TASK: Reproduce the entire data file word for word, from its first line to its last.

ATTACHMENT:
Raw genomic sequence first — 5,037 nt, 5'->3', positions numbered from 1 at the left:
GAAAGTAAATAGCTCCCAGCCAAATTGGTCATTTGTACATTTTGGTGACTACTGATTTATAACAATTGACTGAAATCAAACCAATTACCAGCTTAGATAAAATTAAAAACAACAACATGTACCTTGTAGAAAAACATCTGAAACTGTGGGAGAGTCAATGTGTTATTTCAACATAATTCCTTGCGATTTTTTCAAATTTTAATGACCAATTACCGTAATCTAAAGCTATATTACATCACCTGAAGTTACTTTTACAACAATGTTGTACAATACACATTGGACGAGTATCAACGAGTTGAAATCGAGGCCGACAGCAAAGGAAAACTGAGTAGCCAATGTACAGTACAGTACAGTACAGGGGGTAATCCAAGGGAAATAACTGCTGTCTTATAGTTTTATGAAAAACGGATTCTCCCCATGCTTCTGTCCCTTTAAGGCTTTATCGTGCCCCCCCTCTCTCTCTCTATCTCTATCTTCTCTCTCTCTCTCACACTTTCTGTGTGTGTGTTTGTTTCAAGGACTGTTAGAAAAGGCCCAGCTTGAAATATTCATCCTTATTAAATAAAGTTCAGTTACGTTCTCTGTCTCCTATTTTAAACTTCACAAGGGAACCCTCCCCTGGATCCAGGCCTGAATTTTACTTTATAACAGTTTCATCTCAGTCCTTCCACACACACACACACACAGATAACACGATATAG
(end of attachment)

Raw genomic sequence first — 5,037 nt, 5'->3', positions numbered from 1 at the left:
GAAAGTAAATAGCTCCCAGCCAAATTGGTCATTTGTACATTTTGGTGACTACTGATTTATAACAATTGACTGAAATCAAACCAATTACCAGCTTAGATAAAATTAAAAACAACAACATGTACCTTGTAGAAAAACATCTGAAACTGTGGGAGAGTCAATGTGTTATTTCAACATAATTCCTTGCGATTTTTTCAAATTTTAATGACCAATTACCGTAATCTAAAGCTATATTACATCACCTGAAGTTACTTTTACAACAATGTTGTACAATACACATTGGACGAGTATCAACGAGTTGAAATCGAGGCCGACAGCAAAGGAAAACTGAGTAGCCAATGTACAGTACAGTACAGTACAGGGGGTAATCCAAGGGAAATAACTGCTGTCTTATAGTTTTATGAAAAACGGATTCTCCCCATGCTTCTGTCCCTTTAAGGCTTTATCGTGCCCCCCCTCTCTCTCTCTATCTCTATCTTCTCTCTCTCTCTCACACTTTCTGTGTGTGTGTTTGTTTCAAGGACTGTTAGAAAAGGCCCAGCTTGAAATATTCATCCTTATTAAATAAAGTTCAGTTACGTTCTCTGTCTCCTATTTTAAACTTCACAAGGGAACCCTCCCCTGGATCCAGGCCTGAATTTTACTTTATAACAGTTTCATCTCAGTCCTTCCACACACACACACACACAGATAACACGATATAG